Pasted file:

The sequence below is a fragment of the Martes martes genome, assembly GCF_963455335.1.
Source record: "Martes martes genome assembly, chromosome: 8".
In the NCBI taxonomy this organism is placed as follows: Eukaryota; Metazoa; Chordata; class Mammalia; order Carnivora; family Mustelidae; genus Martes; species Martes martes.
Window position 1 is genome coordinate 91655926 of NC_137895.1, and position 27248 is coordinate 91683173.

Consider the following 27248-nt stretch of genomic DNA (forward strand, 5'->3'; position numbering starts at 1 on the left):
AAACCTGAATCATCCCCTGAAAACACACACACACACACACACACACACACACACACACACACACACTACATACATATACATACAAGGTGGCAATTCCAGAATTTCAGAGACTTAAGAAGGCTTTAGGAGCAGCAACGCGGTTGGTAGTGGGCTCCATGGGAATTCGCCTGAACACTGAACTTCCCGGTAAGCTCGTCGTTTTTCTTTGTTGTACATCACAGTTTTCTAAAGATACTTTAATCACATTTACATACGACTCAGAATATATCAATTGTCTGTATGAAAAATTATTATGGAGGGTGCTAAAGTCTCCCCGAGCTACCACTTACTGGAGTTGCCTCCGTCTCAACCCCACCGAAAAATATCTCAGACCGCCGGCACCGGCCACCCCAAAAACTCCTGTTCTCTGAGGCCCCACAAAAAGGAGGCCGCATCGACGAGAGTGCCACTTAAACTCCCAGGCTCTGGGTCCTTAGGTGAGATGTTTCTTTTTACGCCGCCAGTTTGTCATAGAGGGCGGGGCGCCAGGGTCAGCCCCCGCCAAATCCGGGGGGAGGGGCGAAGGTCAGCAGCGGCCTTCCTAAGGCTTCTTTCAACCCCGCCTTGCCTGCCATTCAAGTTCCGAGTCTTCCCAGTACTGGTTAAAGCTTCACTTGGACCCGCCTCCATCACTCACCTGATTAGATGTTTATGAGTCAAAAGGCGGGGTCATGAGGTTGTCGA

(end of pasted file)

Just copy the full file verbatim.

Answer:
The sequence below is a fragment of the Martes martes genome, assembly GCF_963455335.1.
Source record: "Martes martes genome assembly, chromosome: 8".
In the NCBI taxonomy this organism is placed as follows: Eukaryota; Metazoa; Chordata; class Mammalia; order Carnivora; family Mustelidae; genus Martes; species Martes martes.
Window position 1 is genome coordinate 91655926 of NC_137895.1, and position 27248 is coordinate 91683173.

Consider the following 27248-nt stretch of genomic DNA (forward strand, 5'->3'; position numbering starts at 1 on the left):
AAACCTGAATCATCCCCTGAAAACACACACACACACACACACACACACACACACACACACACACACTACATACATATACATACAAGGTGGCAATTCCAGAATTTCAGAGACTTAAGAAGGCTTTAGGAGCAGCAACGCGGTTGGTAGTGGGCTCCATGGGAATTCGCCTGAACACTGAACTTCCCGGTAAGCTCGTCGTTTTTCTTTGTTGTACATCACAGTTTTCTAAAGATACTTTAATCACATTTACATACGACTCAGAATATATCAATTGTCTGTATGAAAAATTATTATGGAGGGTGCTAAAGTCTCCCCGAGCTACCACTTACTGGAGTTGCCTCCGTCTCAACCCCACCGAAAAATATCTCAGACCGCCGGCACCGGCCACCCCAAAAACTCCTGTTCTCTGAGGCCCCACAAAAAGGAGGCCGCATCGACGAGAGTGCCACTTAAACTCCCAGGCTCTGGGTCCTTAGGTGAGATGTTTCTTTTTACGCCGCCAGTTTGTCATAGAGGGCGGGGCGCCAGGGTCAGCCCCCGCCAAATCCGGGGGGAGGGGCGAAGGTCAGCAGCGGCCTTCCTAAGGCTTCTTTCAACCCCGCCTTGCCTGCCATTCAAGTTCCGAGTCTTCCCAGTACTGGTTAAAGCTTCACTTGGACCCGCCTCCATCACTCACCTGATTAGATGTTTATGAGTCAAAAGGCGGGGTCATGAGGTTGTCGA